Grandma gets a phone call. Your golf buddy gets a text. Your college friend gets an email.
Whether we realize it or not, we all target our communications, because different people in our lives have different expectations of us. It’s not any different when it comes to choosing social media platforms for your business.
By now, we can all agree that there’s a place in the marketing mix for social media – even Grandma’s on “The Facebook.” Often we’ll have a new client come to us and say, “We need to be on Facebook,” or Twitter or SnapChat, or whatever the latest craze is. But when we ask who the target is for a particular platform, many can’t tell us.
Many execs know that social media is important, but aren’t sure how to harness it to develop their brand story. There are many tools in the social media wheelhouse, from Facebook to Twitter, LinkedIn to Instagram, and they all can be used to build a great conversation – if you are thoughtful in your targeting.
Understanding what you’re trying to achieve through social media (i.e. goals) is the No. 1 key to success when it comes to developing a strategy. (Beyond having goals, the strategy is also very important.)
Let’s look at an example. One of our clients markets its product to residential and commercial customers. Understanding the differences in these market segments helped us craft a social media strategy, which, by the way, does change and develop over time. Using Facebook to engage with the residential customers is a great option. These homeowners peruse Facebook in the evening to look for friendly, interesting and useful content. On the other hand, LinkedIn is the perfect place to engage with commercial customers who are looking to stay on top of what’s happening in the market during the day.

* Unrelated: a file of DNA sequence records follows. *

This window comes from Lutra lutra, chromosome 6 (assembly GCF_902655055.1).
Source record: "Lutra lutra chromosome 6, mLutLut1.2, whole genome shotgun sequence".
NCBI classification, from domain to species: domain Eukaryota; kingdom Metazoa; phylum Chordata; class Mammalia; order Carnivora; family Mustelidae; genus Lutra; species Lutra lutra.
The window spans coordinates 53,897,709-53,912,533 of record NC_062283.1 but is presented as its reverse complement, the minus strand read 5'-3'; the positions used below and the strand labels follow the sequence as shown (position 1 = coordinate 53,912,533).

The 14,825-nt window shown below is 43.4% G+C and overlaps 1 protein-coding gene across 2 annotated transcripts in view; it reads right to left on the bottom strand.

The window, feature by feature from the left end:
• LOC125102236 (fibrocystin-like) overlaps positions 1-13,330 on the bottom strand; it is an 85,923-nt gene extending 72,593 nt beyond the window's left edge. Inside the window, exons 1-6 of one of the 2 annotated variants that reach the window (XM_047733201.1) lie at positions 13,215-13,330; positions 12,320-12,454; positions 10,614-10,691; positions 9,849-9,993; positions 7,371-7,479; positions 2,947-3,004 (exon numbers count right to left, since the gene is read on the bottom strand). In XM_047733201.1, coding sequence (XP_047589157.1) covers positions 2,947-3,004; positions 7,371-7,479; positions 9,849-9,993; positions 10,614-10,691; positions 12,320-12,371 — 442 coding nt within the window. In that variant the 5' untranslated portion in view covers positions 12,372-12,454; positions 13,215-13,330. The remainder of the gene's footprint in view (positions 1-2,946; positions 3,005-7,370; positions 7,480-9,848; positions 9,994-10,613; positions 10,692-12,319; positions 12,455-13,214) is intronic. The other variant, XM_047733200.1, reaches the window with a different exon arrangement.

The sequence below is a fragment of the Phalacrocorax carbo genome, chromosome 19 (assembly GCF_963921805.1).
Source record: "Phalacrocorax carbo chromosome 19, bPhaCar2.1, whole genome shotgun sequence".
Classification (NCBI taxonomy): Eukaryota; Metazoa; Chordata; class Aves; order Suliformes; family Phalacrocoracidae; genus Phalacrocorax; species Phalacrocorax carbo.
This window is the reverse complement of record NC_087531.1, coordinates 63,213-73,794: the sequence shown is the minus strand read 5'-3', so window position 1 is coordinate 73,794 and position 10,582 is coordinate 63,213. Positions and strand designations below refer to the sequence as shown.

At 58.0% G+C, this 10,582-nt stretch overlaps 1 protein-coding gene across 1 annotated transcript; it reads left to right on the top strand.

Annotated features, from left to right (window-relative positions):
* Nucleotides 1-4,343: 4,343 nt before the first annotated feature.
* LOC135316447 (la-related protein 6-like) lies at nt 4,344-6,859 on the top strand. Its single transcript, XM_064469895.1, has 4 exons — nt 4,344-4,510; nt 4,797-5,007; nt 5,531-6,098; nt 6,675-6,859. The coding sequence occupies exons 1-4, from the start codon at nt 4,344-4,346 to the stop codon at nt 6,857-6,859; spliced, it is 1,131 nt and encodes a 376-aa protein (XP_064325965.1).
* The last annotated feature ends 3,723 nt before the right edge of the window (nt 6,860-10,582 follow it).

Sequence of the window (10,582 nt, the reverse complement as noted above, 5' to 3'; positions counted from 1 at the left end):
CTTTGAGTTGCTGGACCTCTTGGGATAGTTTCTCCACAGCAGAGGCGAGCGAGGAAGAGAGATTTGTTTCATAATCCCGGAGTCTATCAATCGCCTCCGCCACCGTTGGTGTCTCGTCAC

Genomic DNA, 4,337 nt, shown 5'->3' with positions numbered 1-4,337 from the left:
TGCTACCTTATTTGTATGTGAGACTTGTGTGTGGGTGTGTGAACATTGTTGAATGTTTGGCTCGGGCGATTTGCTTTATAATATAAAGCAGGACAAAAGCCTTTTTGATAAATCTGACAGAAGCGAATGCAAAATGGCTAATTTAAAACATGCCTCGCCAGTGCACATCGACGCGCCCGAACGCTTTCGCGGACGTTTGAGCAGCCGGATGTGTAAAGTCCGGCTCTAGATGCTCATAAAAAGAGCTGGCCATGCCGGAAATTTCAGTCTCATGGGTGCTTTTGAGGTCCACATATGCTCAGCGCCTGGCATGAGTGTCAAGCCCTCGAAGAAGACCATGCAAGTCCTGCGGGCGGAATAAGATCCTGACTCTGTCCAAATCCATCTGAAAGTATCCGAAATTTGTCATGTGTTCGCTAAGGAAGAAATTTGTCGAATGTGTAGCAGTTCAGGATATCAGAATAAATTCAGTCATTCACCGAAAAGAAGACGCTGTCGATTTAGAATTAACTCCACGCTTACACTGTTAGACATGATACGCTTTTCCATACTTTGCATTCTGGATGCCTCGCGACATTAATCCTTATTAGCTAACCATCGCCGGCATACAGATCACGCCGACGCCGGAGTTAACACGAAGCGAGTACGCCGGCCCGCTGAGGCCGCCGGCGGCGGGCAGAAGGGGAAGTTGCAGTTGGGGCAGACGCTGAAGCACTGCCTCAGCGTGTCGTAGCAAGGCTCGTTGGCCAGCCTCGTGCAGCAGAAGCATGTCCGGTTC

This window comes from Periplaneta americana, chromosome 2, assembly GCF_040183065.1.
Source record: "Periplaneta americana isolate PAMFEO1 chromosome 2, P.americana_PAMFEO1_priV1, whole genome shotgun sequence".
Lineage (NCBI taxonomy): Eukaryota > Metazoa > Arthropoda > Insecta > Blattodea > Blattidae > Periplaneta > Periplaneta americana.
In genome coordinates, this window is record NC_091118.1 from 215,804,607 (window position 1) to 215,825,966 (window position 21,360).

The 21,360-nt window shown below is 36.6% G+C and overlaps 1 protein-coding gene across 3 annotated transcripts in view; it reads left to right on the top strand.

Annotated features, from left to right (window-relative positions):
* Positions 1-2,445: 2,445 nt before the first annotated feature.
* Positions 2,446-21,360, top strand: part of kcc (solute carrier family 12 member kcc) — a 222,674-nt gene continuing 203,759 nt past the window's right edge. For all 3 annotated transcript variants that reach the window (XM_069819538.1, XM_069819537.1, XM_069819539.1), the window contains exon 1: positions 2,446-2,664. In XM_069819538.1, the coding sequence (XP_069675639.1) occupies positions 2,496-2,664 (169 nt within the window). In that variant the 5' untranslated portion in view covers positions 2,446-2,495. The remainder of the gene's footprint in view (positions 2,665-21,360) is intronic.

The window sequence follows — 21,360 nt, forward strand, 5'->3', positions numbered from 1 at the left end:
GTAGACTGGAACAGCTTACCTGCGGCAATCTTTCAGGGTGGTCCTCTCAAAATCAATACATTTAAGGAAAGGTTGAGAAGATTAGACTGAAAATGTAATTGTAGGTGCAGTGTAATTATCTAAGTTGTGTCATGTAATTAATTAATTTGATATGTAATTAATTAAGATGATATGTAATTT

A great example of the importance of flexibility in social media is this client’s Twitter presence. Originally, the goal was to engage primarily with media on Twitter, but we found that we were getting great engagement with the client’s industry and trade groups, as well. We now work on targeting these audiences in our posts, in addition to media.
Sure, we could fire up every social media platform and start posting away, but if your target audiences don’t use social media platforms like YikYak, Tumblr or Pinterest, will it benefit you?
It’s also important to know that just because your competitor is making Vines or pinning images and links doesn’t mean you have to. A good social media strategy is one that you can execute and manage well. If you don’t have the resources to manage your social media accounts, they could actually hurt you. Remember, these platforms are living, breathing mechanisms of communication. They need active participation to be successful.
So what’s the bottom line? Before you open a new Snapchat or other social media account, understand your audience, understand the platforms and understand the investment you will need to make in order to be successful.